Girard-Perregaux reveals the complexity behind the dial, adding a level of mechanical involvement to an already dramatic timepiece. The movement’s wheels and levers co-star with the large date and moon-phase displays to increase appreciation of the intricate inner engine.
Too often, the fascinating interplay of components that power timepiece displays is hidden behind a dial. Girard-Perregaux draws the curtain back with a dial fashioned from clear, tinted sapphire. The result is a smoked-glass effect that reveals the caliber beneath and that shows off the applied Art Deco hour markers to great effect.
Focusing front and center, the large date and moon-phase displays grab your attention. Like most big-dates, this one places the digits on two separate disks. Girard-Perregaux uses some clever engineering to minimize the “two level effect” that often plagues such displays. One disk is clear sapphire, and it sits only .1 mm above the other disk, creating what G-P describes as an imperceptible difference in height, so the disks appear to be on the same level. The date also changes in only five milliseconds when triggered. The moon-phase display is co-axial with the small seconds, and it employs a clear sapphire “double bubble” plate that reveals all.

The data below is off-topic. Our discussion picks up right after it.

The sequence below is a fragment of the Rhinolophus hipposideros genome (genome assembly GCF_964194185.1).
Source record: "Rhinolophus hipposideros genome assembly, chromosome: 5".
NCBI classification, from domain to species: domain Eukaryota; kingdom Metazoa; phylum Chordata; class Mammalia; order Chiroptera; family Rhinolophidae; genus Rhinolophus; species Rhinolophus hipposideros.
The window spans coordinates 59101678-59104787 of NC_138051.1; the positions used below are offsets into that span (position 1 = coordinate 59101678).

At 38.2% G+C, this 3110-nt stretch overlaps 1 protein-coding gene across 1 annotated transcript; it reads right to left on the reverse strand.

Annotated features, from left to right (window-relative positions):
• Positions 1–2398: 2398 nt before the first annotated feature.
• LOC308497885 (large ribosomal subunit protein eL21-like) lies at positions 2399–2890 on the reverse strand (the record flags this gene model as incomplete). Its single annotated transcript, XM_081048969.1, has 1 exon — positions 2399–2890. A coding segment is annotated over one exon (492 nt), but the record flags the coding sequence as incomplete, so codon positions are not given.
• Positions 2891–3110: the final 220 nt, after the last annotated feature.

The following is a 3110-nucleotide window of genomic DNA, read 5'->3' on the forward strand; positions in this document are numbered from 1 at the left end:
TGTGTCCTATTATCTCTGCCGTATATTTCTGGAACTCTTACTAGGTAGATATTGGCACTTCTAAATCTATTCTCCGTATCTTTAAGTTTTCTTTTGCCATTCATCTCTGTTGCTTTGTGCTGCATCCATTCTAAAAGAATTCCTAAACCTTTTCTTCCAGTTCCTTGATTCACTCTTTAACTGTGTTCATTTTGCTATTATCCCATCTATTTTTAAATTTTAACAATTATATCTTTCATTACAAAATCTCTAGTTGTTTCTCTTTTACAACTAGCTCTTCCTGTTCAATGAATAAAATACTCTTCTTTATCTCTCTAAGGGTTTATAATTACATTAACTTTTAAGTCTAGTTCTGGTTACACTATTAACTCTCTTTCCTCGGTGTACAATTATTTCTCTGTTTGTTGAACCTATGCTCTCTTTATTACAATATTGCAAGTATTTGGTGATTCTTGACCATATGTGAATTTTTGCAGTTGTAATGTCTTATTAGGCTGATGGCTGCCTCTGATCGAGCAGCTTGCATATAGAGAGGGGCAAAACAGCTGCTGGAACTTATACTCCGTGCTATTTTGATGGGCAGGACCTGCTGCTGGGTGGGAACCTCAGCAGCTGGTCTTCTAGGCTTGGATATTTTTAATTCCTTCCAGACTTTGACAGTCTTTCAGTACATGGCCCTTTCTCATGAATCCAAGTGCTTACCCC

The rectangular “1945” case is named for the year it was originally created, and it is more complex than you might think. The case features compound curves that extend from top to bottom and from side to size to help assure a comfortable fit on the wrist.
The automatic-winding, in-house Girard-Perregaux caliber is shaped to match the case, and the displays are easy to set. The large jumping date can be rapidly advanced via the crown, while the moon phases are controlled by a corrector located next to the crown.
The Girard-Perregaux Vintage 1945 Large Date, Moon-Phases will be available in stainless steel and in pink gold with matching folding clasps securing black alligator straps.